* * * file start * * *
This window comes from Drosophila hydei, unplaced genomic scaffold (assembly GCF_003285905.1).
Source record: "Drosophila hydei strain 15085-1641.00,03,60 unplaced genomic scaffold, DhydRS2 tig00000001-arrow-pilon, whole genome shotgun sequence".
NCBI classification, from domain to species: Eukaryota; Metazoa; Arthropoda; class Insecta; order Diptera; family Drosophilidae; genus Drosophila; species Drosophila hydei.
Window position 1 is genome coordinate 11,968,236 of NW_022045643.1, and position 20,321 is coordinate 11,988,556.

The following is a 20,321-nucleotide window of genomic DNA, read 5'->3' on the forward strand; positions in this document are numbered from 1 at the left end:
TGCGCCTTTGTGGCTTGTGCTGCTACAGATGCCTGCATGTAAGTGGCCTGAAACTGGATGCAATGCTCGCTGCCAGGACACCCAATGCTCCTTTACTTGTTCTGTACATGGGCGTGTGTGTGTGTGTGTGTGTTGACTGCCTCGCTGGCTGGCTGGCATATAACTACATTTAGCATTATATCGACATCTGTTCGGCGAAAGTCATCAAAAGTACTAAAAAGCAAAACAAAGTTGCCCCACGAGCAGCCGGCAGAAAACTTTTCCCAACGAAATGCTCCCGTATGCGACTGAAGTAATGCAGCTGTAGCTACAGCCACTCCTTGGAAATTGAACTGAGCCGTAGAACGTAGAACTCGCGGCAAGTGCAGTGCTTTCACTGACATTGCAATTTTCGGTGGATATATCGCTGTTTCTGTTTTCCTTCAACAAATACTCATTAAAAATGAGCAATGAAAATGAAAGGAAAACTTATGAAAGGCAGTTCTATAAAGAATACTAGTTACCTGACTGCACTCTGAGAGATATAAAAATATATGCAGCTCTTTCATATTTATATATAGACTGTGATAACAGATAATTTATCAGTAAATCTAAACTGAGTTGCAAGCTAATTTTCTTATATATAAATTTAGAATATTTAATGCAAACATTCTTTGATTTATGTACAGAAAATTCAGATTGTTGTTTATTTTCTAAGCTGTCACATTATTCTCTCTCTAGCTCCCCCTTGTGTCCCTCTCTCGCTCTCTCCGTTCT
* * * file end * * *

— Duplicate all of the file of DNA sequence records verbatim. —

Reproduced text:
This window comes from Drosophila hydei, unplaced genomic scaffold (assembly GCF_003285905.1).
Source record: "Drosophila hydei strain 15085-1641.00,03,60 unplaced genomic scaffold, DhydRS2 tig00000001-arrow-pilon, whole genome shotgun sequence".
NCBI classification, from domain to species: Eukaryota; Metazoa; Arthropoda; class Insecta; order Diptera; family Drosophilidae; genus Drosophila; species Drosophila hydei.
Window position 1 is genome coordinate 11,968,236 of NW_022045643.1, and position 20,321 is coordinate 11,988,556.

The following is a 20,321-nucleotide window of genomic DNA, read 5'->3' on the forward strand; positions in this document are numbered from 1 at the left end:
TGCGCCTTTGTGGCTTGTGCTGCTACAGATGCCTGCATGTAAGTGGCCTGAAACTGGATGCAATGCTCGCTGCCAGGACACCCAATGCTCCTTTACTTGTTCTGTACATGGGCGTGTGTGTGTGTGTGTGTGTTGACTGCCTCGCTGGCTGGCTGGCATATAACTACATTTAGCATTATATCGACATCTGTTCGGCGAAAGTCATCAAAAGTACTAAAAAGCAAAACAAAGTTGCCCCACGAGCAGCCGGCAGAAAACTTTTCCCAACGAAATGCTCCCGTATGCGACTGAAGTAATGCAGCTGTAGCTACAGCCACTCCTTGGAAATTGAACTGAGCCGTAGAACGTAGAACTCGCGGCAAGTGCAGTGCTTTCACTGACATTGCAATTTTCGGTGGATATATCGCTGTTTCTGTTTTCCTTCAACAAATACTCATTAAAAATGAGCAATGAAAATGAAAGGAAAACTTATGAAAGGCAGTTCTATAAAGAATACTAGTTACCTGACTGCACTCTGAGAGATATAAAAATATATGCAGCTCTTTCATATTTATATATAGACTGTGATAACAGATAATTTATCAGTAAATCTAAACTGAGTTGCAAGCTAATTTTCTTATATATAAATTTAGAATATTTAATGCAAACATTCTTTGATTTATGTACAGAAAATTCAGATTGTTGTTTATTTTCTAAGCTGTCACATTATTCTCTCTCTAGCTCCCCCTTGTGTCCCTCTCTCGCTCTCTCCGTTCT